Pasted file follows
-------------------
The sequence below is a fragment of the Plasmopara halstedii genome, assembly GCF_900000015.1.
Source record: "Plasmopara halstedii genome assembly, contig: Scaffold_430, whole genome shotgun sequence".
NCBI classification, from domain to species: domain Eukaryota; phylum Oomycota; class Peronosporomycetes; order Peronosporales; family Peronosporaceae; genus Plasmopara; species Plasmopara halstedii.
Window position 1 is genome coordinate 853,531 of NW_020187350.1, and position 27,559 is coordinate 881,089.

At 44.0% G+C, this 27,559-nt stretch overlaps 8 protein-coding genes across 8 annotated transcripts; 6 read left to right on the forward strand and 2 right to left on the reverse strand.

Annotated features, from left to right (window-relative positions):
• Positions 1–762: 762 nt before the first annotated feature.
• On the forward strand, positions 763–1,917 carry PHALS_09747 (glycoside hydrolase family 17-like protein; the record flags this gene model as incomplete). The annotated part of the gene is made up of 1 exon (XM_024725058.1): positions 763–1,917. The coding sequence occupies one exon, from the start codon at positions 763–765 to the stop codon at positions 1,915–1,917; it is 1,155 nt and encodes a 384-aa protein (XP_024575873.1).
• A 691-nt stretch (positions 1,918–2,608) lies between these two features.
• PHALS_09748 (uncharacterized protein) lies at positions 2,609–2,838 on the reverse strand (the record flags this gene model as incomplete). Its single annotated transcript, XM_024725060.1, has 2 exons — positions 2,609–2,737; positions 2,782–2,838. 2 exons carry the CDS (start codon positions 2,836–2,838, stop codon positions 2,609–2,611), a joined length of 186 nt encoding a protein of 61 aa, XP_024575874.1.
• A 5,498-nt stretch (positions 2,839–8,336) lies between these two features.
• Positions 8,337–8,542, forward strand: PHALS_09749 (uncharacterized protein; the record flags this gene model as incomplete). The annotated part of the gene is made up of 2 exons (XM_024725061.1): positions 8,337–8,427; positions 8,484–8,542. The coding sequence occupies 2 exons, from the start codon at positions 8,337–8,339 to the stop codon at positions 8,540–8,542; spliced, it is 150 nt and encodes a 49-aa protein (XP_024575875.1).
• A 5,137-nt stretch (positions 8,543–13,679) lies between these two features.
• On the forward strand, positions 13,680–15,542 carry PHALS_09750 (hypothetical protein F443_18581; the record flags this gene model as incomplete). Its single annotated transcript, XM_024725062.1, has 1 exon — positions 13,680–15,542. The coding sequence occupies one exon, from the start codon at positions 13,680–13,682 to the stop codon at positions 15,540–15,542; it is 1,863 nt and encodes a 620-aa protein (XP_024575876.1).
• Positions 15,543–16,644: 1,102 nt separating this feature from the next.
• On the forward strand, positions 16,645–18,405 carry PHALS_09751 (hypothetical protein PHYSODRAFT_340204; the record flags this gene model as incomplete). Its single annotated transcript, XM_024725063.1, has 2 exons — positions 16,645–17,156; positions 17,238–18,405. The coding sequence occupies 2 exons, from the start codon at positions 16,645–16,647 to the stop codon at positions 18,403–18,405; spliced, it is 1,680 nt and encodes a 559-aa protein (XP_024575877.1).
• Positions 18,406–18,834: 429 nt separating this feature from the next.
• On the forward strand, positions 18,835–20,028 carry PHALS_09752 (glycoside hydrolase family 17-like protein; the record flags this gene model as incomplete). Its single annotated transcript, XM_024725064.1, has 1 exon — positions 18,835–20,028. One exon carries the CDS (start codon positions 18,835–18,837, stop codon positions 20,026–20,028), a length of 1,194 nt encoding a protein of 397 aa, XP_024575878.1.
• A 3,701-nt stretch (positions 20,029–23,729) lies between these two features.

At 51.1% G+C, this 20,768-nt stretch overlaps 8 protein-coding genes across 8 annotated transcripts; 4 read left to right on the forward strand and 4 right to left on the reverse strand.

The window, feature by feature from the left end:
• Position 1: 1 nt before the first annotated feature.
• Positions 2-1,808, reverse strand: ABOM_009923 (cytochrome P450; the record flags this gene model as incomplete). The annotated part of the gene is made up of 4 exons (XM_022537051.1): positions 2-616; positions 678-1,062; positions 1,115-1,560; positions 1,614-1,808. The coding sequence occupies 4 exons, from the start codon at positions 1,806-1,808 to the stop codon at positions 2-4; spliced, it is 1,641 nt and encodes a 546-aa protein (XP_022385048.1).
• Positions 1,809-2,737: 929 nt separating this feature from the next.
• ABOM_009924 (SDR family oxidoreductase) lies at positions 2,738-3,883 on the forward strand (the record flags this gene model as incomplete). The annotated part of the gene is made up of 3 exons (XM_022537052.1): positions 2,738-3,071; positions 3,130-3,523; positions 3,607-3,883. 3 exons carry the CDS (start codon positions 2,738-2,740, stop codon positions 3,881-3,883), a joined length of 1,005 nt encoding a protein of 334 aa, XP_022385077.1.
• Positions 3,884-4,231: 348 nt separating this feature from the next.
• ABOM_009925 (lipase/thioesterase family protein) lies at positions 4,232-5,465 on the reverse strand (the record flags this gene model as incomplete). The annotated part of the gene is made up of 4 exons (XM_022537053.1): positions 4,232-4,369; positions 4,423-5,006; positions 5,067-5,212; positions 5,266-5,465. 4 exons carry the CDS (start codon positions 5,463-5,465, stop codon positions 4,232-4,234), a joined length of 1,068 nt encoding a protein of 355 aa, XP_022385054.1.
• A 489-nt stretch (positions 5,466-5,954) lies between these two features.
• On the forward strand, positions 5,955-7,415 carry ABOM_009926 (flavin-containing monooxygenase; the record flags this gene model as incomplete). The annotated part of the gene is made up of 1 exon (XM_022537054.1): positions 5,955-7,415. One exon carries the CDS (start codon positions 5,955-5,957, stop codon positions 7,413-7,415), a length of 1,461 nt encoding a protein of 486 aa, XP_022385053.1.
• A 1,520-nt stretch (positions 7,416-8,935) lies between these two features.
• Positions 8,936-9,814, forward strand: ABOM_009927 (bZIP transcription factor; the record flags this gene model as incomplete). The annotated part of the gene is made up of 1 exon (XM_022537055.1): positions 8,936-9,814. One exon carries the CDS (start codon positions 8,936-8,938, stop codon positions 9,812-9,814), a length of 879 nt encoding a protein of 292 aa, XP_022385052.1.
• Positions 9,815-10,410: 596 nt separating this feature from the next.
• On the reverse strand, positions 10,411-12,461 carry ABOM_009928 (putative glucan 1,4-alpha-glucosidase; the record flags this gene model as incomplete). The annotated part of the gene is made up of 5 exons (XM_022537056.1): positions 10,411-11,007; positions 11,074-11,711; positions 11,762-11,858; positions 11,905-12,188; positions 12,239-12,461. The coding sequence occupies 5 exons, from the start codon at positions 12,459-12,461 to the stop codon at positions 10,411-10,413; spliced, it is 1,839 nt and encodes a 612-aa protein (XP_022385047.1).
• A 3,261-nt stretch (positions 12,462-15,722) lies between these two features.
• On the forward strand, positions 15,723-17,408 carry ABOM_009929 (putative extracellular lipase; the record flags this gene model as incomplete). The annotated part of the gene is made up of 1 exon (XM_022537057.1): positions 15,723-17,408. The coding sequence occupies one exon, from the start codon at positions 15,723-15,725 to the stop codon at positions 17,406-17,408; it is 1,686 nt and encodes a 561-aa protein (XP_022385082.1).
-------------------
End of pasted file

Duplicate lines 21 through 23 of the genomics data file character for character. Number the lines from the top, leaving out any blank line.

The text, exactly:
The window, feature by feature from the left end:
• Position 1: 1 nt before the first annotated feature.
• Positions 2-1,808, reverse strand: ABOM_009923 (cytochrome P450; the record flags this gene model as incomplete). The annotated part of the gene is made up of 4 exons (XM_022537051.1): positions 2-616; positions 678-1,062; positions 1,115-1,560; positions 1,614-1,808. The coding sequence occupies 4 exons, from the start codon at positions 1,806-1,808 to the stop codon at positions 2-4; spliced, it is 1,641 nt and encodes a 546-aa protein (XP_022385048.1).